Selling male and female clothing at reasonable prices, it's good for the basics and has some nice holiday worthy clothing and accessories (as this is pretty much all I can think about between bouts of revision!).

It reminded me a bit of La Redoute at first but I think Fashion Union is a tad (but just a tad) cooler No offence intended L.R.I've ordered this gorgeous embellished top in peach, and I intend to wear it with a dark grey or black body-con skirt (would my black sequin one be too much?!) or just thrown over some stone-wash skinnies with some nice dainty sandals and a tan. Bish Bash Bosh.

Saturday, 8 May 2010

An article I wrote for my student newspaper...

I recently carried out a linguistic study as part of my degree, in which I alanysed the language use in two similar news articles.

The were both about a bill in Utah that proposes to ban 'intentional miscarriages'.

It spawned me to write this Article (scroll to page 23) which got printed in the Birmingham University student newspaper; Redbrick.

Friday, 7 May 2010

A Taste of the Exotic...

The colourful embellishments and enchanting prints of the high-street's tribal trend make me yearn for the summer in all it's fashion glory.

Floats maxi dresses and patterned halter-neck bikinis conjure images of languidly sipping a pina colada on an exotic terrace (well I would if I liked coconut, I'll change that to a Woo Woo- classy bird me).

If only I could be whisked away to foreign lands with the flourish of a heavily-bangled, henna-tattoed and sunkissed arm. Alas, my arms are pasty and bare, outside my window is a wet pavement and on my desk is a stack of books I'm supposed to be reading. SIGH.

To get my tribal fix in anticipation of the real summer to begin, I got this fabulous bag from Matalan:
Just huge enough for filling with all the uneccessary crap women put in their bags 'just incase' (sunglasses, umbrella, cuticle cream, nail file, paracetamol, lib balm, comb and of course cheek and lip tint...)

To release your inner tribal godess, try wearing floaty but bold fabrics in rich colours, with added details and beading to add a luxe feel. Tie strips of patterned silk around your hair and adorn your wrists with bangles of every colour- brownie points for chunky wood, tassles and beading!

This red tribal tunic is perfect for that 'just been to Marrakesh, actually' vibe, and these gorgeous lil' Miss Selfridge sandals just scream 'TAKE ME TO THE BEACH AND SUN ME NOW'.

Just think: authentic arabian accessories, beautiful bold bangles, colourful creations, dramatic designs and exotic exuberance (OK I'll stop now, by quixotic quaintness this could get tedious.)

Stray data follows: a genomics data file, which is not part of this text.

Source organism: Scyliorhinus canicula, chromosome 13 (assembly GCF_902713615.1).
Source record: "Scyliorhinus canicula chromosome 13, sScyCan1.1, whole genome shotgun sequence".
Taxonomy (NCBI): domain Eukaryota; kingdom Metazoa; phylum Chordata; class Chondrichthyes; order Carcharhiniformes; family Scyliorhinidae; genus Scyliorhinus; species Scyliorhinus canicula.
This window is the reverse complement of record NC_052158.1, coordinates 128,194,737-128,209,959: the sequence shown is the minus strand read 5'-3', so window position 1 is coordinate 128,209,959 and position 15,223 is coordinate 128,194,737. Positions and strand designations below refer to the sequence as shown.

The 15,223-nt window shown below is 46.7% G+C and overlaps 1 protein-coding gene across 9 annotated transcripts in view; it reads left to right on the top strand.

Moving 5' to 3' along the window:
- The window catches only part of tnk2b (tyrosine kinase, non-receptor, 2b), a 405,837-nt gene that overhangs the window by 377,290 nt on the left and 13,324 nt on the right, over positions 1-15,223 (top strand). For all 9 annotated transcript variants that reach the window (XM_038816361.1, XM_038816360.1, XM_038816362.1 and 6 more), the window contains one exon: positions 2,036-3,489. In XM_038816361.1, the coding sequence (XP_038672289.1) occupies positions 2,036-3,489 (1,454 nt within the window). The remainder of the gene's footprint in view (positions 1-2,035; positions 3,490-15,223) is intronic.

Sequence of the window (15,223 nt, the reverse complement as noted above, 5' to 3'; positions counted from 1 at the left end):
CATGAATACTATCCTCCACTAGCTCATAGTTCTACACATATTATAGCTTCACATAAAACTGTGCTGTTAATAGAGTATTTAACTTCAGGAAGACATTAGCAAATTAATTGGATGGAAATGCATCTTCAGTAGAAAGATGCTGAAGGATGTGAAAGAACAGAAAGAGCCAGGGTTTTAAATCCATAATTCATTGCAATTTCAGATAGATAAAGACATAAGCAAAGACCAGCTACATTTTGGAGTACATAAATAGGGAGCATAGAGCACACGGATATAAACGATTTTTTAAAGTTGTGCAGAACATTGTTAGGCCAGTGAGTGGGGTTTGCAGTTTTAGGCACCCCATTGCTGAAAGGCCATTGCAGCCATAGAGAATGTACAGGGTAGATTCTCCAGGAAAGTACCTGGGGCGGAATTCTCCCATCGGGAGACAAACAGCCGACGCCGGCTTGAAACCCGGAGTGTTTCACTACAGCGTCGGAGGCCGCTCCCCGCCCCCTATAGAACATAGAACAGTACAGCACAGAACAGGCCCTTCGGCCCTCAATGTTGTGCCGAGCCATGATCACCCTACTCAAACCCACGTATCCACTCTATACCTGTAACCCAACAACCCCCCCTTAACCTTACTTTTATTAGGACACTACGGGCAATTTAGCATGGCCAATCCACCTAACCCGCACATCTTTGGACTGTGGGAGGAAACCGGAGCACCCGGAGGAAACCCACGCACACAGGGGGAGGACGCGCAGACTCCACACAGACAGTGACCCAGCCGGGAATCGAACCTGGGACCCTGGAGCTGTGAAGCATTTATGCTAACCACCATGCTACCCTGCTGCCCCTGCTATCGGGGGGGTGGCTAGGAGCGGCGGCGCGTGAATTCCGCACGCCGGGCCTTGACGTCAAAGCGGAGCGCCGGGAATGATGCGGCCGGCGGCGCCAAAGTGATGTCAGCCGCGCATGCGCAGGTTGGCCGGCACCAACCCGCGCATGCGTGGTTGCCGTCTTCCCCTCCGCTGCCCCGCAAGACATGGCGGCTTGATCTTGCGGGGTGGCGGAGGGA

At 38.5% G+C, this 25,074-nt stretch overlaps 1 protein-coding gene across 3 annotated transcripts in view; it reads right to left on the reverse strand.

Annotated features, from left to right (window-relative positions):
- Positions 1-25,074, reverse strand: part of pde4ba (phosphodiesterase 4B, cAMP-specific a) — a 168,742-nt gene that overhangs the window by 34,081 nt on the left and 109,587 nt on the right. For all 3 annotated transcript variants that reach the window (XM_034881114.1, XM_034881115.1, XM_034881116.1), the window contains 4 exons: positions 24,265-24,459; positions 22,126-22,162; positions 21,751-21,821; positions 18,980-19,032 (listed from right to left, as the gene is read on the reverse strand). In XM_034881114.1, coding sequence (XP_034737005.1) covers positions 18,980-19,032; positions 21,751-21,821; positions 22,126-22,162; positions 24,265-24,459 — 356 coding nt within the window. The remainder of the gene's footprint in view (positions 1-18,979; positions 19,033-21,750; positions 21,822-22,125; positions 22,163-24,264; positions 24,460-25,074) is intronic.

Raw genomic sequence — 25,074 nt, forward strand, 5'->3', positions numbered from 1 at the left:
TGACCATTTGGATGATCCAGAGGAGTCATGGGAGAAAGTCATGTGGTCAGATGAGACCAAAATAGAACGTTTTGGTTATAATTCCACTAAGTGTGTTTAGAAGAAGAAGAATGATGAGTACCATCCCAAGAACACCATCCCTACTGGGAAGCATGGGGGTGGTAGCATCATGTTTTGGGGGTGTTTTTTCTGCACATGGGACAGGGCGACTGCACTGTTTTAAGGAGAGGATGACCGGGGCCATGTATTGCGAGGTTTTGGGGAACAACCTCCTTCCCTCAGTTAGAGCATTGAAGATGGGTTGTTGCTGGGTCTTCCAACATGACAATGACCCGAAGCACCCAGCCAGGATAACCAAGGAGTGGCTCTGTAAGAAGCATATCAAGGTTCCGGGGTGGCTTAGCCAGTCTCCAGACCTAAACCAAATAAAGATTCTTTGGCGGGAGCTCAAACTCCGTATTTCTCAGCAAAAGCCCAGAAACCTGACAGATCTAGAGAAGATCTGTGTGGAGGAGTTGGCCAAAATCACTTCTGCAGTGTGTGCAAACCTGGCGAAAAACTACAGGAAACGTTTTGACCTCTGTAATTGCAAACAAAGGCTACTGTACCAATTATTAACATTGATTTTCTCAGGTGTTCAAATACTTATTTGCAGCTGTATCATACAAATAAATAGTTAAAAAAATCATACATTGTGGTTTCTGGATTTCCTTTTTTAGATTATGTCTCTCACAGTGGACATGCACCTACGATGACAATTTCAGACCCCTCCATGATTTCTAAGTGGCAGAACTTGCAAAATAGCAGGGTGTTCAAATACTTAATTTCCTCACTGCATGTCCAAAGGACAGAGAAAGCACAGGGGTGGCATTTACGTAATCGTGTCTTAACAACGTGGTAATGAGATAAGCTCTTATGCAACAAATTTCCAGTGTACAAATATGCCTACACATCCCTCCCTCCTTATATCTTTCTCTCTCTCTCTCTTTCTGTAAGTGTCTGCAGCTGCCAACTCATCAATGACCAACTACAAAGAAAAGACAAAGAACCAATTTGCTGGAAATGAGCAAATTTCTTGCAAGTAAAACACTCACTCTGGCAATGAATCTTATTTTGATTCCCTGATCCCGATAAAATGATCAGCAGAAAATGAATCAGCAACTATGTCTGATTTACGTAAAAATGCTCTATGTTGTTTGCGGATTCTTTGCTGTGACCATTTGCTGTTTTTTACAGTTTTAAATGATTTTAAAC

Wednesday, 5 May 2010

Quote of the day, 5th May 10:

"Variety in the spice of life"

I have recently watched the 1997 biopic of Oscar Wilde's life, and this line in spoken by Jude Law playing Lord Alfred Douglas.

I'll gloss over the fact that it was said in the context of Bosie seeing rent boys as well as his lover, Wilde...

Tuesday, 4 May 2010

Too many books, too little time...

The Exam Period is upon us.

As a student studying English Literature (amongst other things), and having been revising for four whole days now.
I feel as though I have only just started climbing a never-ending staircase of knowledge, only to find that it is in fact an escalator and those stairs just keep on coming.

The more I try to get my head around plot, characters, setting, themes and just trying to 'get the gist' of a book or a poem, I am finding myself having to explore allegories, pragmatics, criticism, social historical contexts, author biographies and everything else that makes one piece of literature become a cavernous world of extraneous pieces of information that refuse to stay in my head.

Sure finding out about how an author's sexuality affected the reception of his story is interesting, and questioning why the texts I've been asked to study have been canonised into 'English Literature At It's Best' actually reveals a lot about the power of dominant ideologies and groups (it's always the white, middle-class men that get to decide if it's keeper or not).

My problem arises when I think about the sheer amount of things I am trying to remember on the off-chance that a question in one of my exams might require a sentence or two's reflection on something I've read, once, weeks ago.

I must try to remember that knowledge isn't all about being able to regurgitate facts, dates and names when prompted by a crisp sheet of white A4. I came to University to expand my knowledge; true, but it's the effect of this knowledge that I'm really looking for; wisdom, awareness and acuity.

It just so happens that the means to this end involves climbing many more steps for many more years, never hoping to reach the top, just enjoying the excercise along the way.

Sunday, 2 May 2010

Quote of the day, 2nd May 10:

"Because life without experience, is not experiencing life..."

(Me, because it is my motto and it is true. NB: also good for peer pressure).